Radiation pressure is a physical pressure exerted by photons on matter. Even though photons are massless, they have an intrinsic momentum, hν/c, which is able to impart a force. Radiation pressure is very small in most ordinary situations, so much so that it can normally be ignored. However, it is very important in the centers of very hot stars where the pressure of the radiation field can help support the star's mass against collapse. It is also important at the end of most stars' lives, when they expel their envelopes to form planetary nebulae. On a matter more practical to humans, it is hoped that radiation pressure of light from the Sun may one day be harnessed for use in interplanetary travel using solar sails.

In nature, radiation pressure plays an important part in counteracting the force of gravity in very hot, massive stars. The radiation field deep inside stars is essentially that of a blackbody. The pressure of this radiation field is the second moment of the intensity, I, given by

p = (2/c) ∫ I(θ) cos2 θ dΩ

where p is the radiation pressure, c is the speed of light, I(θ) is the intensity as a function of angle θ (θ measured with respect to the normal vector of the incident surface), and ∫ dΩ is the integral of the intensity over solid angle Ω.

Since blackbody radiation is isotropic, this equation reduces nicely to p = (4π/3c) I. The total intensity of the blackbody radiation field is purely a function of the temperature, T, to the fourth power. So we wind up with the pressure being simply

p = (a/3) T4 = (4 σ/3c) T4

where a is the radiation constant, and σ is the Stefan-Boltzmann constant.

Why is this important? The key is that exponent on the temperature. Since it is T to the fourth power (T × T × T × T), a slight increase in the temperature can result in a large increase in the pressure. If you increase the temperature by a factor of two, you increase the pressure by a factor of sixteen. The centers of all stars are very hot (at least a few million Kelvins), so radiation pressure is always important at the level of a few percent. But in massive stars, the core temperature on the main sequence can be hundreds of millions of degrees, meaning that the radiation pressure is a large fraction of the gas pressure in the core. This is critically important in the most massive stars, because eventually they get so hot that radiation completely overcomes the force of gravity. This puts an upper limit on how massive a star can be.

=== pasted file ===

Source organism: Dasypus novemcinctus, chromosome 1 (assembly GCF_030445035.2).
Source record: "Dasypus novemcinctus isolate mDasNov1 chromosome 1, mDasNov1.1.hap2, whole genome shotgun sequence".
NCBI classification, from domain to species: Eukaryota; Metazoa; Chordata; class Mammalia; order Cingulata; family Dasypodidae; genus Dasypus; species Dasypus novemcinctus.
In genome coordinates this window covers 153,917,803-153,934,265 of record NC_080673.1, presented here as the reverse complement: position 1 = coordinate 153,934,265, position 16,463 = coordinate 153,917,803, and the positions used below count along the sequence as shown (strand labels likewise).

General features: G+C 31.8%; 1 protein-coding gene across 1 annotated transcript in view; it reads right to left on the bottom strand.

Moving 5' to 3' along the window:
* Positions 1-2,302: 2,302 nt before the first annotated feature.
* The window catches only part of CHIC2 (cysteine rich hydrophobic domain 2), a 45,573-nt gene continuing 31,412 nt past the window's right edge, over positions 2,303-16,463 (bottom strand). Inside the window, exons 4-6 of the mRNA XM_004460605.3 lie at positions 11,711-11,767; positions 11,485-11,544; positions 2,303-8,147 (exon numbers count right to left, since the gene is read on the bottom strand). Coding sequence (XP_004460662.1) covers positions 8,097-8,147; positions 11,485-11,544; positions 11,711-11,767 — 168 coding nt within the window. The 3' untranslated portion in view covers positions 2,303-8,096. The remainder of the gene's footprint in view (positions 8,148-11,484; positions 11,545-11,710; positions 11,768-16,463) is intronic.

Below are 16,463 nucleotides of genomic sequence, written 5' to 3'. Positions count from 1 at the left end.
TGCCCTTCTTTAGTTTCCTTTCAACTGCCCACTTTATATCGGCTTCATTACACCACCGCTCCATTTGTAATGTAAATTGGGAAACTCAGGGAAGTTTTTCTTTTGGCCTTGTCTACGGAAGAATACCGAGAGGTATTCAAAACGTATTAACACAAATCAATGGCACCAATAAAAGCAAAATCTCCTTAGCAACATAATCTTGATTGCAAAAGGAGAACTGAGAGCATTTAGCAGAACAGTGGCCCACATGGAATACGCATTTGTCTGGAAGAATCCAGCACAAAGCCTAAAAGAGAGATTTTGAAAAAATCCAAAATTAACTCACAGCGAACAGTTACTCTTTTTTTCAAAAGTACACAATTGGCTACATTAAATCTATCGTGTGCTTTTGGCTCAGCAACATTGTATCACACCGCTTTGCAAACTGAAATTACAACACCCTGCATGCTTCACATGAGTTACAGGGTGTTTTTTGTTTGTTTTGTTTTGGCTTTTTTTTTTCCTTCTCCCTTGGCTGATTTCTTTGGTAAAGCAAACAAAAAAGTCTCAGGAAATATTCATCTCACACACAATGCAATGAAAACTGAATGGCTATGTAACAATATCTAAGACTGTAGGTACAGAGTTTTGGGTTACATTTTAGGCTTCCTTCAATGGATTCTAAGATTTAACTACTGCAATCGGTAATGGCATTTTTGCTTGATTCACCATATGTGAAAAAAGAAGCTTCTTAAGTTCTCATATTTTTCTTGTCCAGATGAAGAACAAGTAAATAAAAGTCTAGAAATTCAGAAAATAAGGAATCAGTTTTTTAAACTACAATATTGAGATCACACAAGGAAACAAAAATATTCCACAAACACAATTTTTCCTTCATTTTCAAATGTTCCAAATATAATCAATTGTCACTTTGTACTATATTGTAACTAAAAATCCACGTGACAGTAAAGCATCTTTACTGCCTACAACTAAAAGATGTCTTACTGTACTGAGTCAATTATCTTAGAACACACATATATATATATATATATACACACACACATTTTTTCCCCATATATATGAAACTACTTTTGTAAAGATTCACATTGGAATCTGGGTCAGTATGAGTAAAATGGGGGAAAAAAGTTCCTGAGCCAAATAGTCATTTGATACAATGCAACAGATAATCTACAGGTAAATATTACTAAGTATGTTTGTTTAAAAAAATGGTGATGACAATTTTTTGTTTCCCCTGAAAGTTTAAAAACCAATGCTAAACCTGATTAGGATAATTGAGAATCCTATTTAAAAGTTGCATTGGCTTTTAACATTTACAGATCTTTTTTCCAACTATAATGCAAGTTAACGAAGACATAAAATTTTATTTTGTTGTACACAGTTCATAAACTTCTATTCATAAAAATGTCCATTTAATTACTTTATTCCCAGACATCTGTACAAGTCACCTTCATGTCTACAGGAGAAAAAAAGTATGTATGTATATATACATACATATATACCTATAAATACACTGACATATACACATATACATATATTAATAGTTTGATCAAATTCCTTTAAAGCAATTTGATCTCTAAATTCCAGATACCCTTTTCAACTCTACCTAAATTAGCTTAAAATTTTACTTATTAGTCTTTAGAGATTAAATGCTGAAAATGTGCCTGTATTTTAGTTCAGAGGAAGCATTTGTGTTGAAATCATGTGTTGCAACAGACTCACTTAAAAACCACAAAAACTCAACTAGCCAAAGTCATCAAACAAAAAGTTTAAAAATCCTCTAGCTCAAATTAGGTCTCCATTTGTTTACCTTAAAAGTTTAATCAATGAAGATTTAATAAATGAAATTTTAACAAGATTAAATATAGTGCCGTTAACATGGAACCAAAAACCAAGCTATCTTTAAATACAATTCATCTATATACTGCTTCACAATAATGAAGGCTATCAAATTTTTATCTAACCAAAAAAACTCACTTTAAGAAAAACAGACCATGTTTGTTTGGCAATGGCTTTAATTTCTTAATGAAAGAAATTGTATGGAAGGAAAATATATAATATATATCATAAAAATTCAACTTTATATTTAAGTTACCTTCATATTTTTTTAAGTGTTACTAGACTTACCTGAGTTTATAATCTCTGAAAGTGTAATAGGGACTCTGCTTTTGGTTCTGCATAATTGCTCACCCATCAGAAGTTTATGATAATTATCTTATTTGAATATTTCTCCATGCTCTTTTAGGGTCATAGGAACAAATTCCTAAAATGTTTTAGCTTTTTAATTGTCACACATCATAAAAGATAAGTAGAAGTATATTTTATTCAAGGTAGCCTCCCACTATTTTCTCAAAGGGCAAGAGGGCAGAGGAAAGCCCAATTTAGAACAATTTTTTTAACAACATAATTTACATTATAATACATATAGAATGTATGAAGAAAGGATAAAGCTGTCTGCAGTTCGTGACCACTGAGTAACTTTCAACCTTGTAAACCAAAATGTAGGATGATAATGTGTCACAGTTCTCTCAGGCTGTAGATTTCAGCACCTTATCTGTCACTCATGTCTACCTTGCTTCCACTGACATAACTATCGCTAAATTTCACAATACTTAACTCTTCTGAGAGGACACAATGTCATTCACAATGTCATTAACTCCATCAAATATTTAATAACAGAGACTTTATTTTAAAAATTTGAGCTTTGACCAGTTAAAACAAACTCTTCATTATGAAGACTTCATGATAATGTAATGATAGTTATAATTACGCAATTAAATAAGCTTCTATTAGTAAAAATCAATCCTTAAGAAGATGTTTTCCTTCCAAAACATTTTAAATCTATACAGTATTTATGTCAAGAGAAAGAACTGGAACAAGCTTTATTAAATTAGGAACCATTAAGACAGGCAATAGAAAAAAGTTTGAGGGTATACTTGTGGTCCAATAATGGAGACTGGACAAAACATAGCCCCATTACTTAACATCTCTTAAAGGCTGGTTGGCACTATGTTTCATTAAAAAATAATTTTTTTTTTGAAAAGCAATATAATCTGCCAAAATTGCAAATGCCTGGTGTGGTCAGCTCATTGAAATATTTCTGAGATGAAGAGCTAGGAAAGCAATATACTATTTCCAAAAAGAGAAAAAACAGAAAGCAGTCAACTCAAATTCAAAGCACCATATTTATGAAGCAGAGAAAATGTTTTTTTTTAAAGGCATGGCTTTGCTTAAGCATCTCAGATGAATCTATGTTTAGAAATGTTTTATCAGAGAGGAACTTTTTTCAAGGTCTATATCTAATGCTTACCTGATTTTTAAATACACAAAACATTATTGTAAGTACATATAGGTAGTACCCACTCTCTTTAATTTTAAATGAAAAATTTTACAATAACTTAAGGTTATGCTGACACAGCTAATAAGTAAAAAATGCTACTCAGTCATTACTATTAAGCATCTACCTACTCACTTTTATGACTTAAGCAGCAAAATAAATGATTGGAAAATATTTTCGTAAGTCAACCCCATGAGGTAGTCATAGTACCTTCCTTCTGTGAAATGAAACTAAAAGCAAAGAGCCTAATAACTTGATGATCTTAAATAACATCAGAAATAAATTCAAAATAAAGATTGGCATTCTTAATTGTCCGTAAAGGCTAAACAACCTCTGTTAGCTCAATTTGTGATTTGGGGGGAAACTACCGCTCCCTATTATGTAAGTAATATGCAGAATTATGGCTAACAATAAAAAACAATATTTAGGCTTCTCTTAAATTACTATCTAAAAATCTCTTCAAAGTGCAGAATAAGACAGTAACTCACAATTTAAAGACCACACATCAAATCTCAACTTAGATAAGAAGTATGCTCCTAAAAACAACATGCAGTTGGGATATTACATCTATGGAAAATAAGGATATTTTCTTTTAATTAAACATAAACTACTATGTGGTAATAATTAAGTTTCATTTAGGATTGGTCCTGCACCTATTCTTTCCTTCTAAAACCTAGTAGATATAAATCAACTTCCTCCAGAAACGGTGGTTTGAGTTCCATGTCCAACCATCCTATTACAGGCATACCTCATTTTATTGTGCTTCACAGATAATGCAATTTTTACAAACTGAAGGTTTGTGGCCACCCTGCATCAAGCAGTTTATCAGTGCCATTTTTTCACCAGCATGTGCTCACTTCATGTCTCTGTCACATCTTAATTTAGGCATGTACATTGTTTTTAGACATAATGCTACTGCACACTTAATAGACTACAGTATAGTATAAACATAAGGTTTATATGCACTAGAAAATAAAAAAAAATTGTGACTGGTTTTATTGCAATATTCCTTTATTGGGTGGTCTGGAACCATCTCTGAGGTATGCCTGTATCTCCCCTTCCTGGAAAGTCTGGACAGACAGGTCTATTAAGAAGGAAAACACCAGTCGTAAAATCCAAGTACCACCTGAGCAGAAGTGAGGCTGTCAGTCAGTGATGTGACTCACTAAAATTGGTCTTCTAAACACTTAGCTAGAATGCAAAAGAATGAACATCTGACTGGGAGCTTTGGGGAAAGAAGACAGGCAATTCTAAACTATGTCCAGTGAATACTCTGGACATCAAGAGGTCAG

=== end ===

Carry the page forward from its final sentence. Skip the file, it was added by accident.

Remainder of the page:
Radiation pressure also provides a mechanism for stellar mass loss at the end of a star's life. As stars evolve, eventually their cores become very dense and very, very hot. After a star runs out of nuclear fuel to burn, it enters a stage of its life when the core contracts to form a white dwarf. While it does this, it releases a large amount of heat. This heat, emitted by the young white dwarf as blackbody radiation, is so strong that the radiation pushes the outer layers of the star into space. The result is a planetary nebula, a ghostly shell surrounding the dead ember of a star. Nearly all stars will form planetary nebulae, except for the most and least massive stars (the former explode as supernovae, and the latter simply shrink and cool as brown or black dwarfs).

It's also worth noting that the blackbody radiation field behaves adiabatically, so it follows its own adiabat, given by

p Vγ = constant

Here, γ -- the adiabatic exponent -- is equal to 4/3, rather than the 5/3 we use for ideal gases, so the pressure of a radiation field undergoing adiabatic expansion behaves somewhat differently than gaseous matter.

Under less extreme conditions, radiation pressure is potentially useful as a means of transportation. Assume you have a highly reflective surface, with photons striking it and being reflected backwards almost 180 degrees. Twice the momentum of the photon is applied to the reflecting surface, which results in a force being applied. Some number of photons striking each square centimeter of the reflective surface per second results in a force per unit area, or a pressure.

If you're just talking about one or two photons, the pressure is vanishingly negligible, but if you're in the vicinity of a star, you will be bathed by an overwhelming number of photons every second. Our sun alone releases over 1045 photons per second (that's a 1 with forty five zeroes after it, a staggering number). So if you were to place a large reflecting surface into space and expose it to the Sun's light, all those photons might be able to impart a substantial pressure against it. This is the idea behind solar sailing.

Solar sails were hypothesized decades ago in science fiction, but later people began to take the idea seriously. The trick is to have a very large reflecting surface (the sail), with a very small mass. You then tie the sail to your spacecraft, and let the sail take you along -- just like a sailboat. The trouble with this idea is that the acceleration is very, very slow, even for solar sails kilometers in size. Since the acceleration is slow, it would take a sailor quite a while to achieve enough speed to cross the solar system. However, the times required aren't much longer than those for chemical rockets, and sails have the added benefit of not requiring rocket propellant. So perhaps in the not-too-distant future, the pressure of light from the Sun may carry us to other worlds.

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